Living with Asperger’s


Alisha Kirby

Shayana Mendes lives with Asperger's syndrome, a form of autism. She often speaks for the needs of fellow students with disabilities during ASB meetings. (Photo by Alisha Kirby)

Melissa Hurtado and Korbl Klimecki

“Nothing about us, without us,” is a motto that Shayana Mendes, an advocate for disabled students and American River College student with Asperger’s syndrome, strongly believes in.

“People need to stop saying, ‘Oh, yeah, we know what you’re about,’ and not make any kind of decision for people with disabilities without asking for their feelings. Their voice is important, too.”

The 29-year-old Glendale native has been a student at ARC for about 10 years, pursuing degrees in Spanish, sign language, theatre arts, nutrition and law, with a focus on disability rights.

“It’s my persistence. That’s why I’m still at it here,” said Mendes.

“We don’t need to be fixed or cured,” says Mendes about disabled students. “We’re not ashamed of who we are.”

She wasn’t always such an advocate. She found out about her Autism at the age of 12 and was harassed and bullied throughout grade school.

Her mother always stood up for her, until one day Mendes decided she would no longer be the victim. Instead she would fight for the rights of other disabled students.

Asperger’s syndrome is a milder form of Autism, a group of developmental differences that can cause significant social, communication and behavioral challenges.

According to the Center for Disease Control and Prevention, 1 in 88 children in the U.S. is discovered to be on the Autism spectrum.

Socially, Mendes struggles understanding social and indirect language cues, such as sarcasm.

“I have a hard time understanding the difference between if someone is being sarcastic and joking around or if they’re truly upset,” Mendes explained.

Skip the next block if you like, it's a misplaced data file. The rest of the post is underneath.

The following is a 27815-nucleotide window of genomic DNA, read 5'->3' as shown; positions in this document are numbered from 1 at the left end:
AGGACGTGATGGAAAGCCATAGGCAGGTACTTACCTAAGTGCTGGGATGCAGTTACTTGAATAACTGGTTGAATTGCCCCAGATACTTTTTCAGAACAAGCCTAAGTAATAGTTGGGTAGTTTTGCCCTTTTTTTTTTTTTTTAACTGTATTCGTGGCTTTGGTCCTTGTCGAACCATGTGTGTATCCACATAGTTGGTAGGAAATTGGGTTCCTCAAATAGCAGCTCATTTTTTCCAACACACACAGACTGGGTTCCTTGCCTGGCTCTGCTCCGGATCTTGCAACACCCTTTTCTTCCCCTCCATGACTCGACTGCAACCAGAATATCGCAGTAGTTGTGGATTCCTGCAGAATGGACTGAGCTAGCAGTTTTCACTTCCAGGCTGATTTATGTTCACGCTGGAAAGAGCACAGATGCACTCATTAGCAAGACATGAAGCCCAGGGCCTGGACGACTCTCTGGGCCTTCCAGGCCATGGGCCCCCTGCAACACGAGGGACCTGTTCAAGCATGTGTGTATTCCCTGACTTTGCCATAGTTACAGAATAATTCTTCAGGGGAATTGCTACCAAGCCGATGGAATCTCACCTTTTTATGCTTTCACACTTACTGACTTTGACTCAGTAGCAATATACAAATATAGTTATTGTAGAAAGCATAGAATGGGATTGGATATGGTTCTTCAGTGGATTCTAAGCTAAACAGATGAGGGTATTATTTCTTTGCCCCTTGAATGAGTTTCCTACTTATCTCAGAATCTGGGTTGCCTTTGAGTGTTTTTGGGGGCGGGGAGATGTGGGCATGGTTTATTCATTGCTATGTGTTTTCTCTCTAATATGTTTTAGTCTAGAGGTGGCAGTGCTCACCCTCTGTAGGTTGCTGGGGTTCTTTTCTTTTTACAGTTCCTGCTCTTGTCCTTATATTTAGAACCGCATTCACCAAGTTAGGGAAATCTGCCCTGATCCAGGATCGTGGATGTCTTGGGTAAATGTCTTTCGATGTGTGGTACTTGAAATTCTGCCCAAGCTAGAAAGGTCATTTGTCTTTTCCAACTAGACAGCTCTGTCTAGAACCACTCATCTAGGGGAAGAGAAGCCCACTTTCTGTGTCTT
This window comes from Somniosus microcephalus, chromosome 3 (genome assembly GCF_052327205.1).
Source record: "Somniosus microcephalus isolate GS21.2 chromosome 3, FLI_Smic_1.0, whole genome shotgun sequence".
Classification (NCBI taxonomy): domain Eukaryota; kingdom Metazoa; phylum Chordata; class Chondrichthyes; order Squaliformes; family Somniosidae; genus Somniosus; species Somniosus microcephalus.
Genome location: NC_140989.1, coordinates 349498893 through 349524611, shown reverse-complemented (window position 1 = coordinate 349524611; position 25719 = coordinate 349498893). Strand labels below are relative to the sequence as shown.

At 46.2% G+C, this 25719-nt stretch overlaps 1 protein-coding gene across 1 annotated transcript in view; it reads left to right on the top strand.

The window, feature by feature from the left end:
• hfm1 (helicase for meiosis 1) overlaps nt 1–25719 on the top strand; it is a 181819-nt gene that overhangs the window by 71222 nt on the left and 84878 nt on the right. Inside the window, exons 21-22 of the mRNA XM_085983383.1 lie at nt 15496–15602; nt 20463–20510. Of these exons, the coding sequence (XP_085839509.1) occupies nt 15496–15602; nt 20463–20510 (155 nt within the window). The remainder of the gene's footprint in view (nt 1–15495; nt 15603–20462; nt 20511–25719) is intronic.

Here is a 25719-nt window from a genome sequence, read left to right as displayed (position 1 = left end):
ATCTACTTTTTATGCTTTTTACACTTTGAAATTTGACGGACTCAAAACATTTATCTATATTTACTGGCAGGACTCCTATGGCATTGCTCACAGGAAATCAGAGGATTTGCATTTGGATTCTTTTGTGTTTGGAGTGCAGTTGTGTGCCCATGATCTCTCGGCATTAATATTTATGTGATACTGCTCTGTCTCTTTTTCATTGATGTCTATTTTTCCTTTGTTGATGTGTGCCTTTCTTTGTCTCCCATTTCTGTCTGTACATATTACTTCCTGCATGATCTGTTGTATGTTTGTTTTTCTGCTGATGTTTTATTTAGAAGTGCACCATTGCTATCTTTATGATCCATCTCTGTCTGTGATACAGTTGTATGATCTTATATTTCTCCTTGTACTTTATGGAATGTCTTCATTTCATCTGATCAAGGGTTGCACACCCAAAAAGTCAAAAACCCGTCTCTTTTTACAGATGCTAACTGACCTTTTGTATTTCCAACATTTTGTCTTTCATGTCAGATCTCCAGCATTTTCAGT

Disabled Student Programs and Services (DSPS) at ARC caters to around 2,780 students, including students with Autism.

“With disability services it’s really looking at how individual disabilities affect each person and then identifying accommodations and services that try to mitigate those impacts of the disabilities,” said Jason Ralphs, supervisor of DSPS at ARC.

Friend and DSPS student Randall Sly said, “The really nice thing about Shayana is she does have goals and ambitions. She’s had to advocate for herself in order to keep her dreams and her goals.”

Mendes works at as an independent contractor at Supported Life Institute where she is president, and as secretary of the Autistic Self Advocacy Network of Sacramento.

Mendes has found many ways to deal with her autism, one being acting.

“I feel like I’m better able to get my point across when I’m on stage.”

She wishes everyone realized that disabled students are just as capable as other students.

“Just because it takes us a little longer to do something, or it’s a little more of a challenge for us to get specific things accomplished, doesn’t mean we’re not capable”

Mendes hopes to continue pursuing law and to become a lawyer for people with disabilities.

“It angers me how the government takes advantage of people with disabilities and gets away with it.”

For now, you may see her at a more local government. She regularly attends Associated Student Body meetings, ensuring the voice of DSPS is being heard.